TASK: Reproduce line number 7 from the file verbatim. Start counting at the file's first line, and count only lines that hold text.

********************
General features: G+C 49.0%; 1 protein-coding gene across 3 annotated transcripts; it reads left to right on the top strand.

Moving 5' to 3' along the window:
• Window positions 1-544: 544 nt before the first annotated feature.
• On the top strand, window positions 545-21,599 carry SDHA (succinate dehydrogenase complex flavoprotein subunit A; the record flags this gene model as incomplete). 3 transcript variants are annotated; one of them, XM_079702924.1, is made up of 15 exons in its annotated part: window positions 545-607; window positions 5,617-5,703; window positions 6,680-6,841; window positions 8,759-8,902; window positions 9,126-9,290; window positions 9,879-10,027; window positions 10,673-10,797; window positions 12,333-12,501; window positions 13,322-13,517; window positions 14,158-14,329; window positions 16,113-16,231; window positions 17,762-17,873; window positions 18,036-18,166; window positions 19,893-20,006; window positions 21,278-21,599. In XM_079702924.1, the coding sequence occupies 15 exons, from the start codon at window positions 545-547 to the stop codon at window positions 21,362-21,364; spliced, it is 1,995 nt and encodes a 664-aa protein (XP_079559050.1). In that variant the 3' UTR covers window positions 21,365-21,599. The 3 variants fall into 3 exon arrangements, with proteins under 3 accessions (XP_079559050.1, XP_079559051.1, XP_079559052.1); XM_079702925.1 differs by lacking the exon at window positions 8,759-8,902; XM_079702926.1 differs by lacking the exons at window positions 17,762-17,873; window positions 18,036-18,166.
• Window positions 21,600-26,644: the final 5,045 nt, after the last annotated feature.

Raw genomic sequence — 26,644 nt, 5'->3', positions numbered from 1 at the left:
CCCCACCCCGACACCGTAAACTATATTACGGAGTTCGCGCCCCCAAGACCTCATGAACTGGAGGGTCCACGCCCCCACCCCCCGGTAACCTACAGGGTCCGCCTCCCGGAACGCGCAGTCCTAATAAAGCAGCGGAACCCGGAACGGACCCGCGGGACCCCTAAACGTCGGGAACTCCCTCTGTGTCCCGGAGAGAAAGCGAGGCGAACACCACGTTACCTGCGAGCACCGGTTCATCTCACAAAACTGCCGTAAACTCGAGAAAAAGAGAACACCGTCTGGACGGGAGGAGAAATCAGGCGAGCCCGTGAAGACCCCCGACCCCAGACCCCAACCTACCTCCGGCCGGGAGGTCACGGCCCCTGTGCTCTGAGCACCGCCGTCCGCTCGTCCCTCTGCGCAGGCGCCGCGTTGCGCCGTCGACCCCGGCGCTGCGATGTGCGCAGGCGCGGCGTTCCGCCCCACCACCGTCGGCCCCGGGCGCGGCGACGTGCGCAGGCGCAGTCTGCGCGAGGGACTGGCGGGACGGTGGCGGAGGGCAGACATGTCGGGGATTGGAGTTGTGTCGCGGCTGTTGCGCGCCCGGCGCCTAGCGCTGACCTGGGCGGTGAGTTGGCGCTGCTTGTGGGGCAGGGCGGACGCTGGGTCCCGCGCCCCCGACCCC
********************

CCCCACCCCGACACCGTAAACTATATTACGGAGTTCGCGCCCCCAAGACCTCATGAACTGGAGGGTCCACGCCCCCACCCCCCGGTAACCTACAGGGTCCGCCTCCCGGAACGCGCAGTCCTAATAAAGCAGCGGAACCCGGAACGGACCCGCGGGACCCCTAAACGTCGGGAACTCCCTCTGTGTCCCGGAGAGAAAGCGAGGCGAACACCACGTTACCTGCGAGCACCGGTTCATCTCACAAAACTGCCGTAAACTCGAGAAAAAGAGAACACCGTCTGGACGGGAGGAGAAATCAGGCGAGCCCGTGAAGACCCCCGACCCCAGACCCCAACCTACCTCCGGCCGGGAGGTCACGGCCCCTGTGCTCTGAGCACCGCCGTCCGCTCGTCCCTCTGCGCAGGCGCCGCGTTGCGCCGTCGACCCCGGCGCTGCGATGTGCGCAGGCGCGGCGTTCCGCCCCACCACCGTCGGCCCCGGGCGCGGCGACGTGCGCAGGCGCAGTCTGCGCGAGGGACTGGCGGGACGGTGGCGGAGGGCAGACATGTCGGGGATTGGAGTTGTGTCGCGGCTGTTGCGCGCCCGGCGCCTAGCGCTGACCTGGGCGGTGAGTTGGCGCTGCTTGTGGGGCAGGGCGGACGCTGGGTCCCGCGCCCCCGACCCC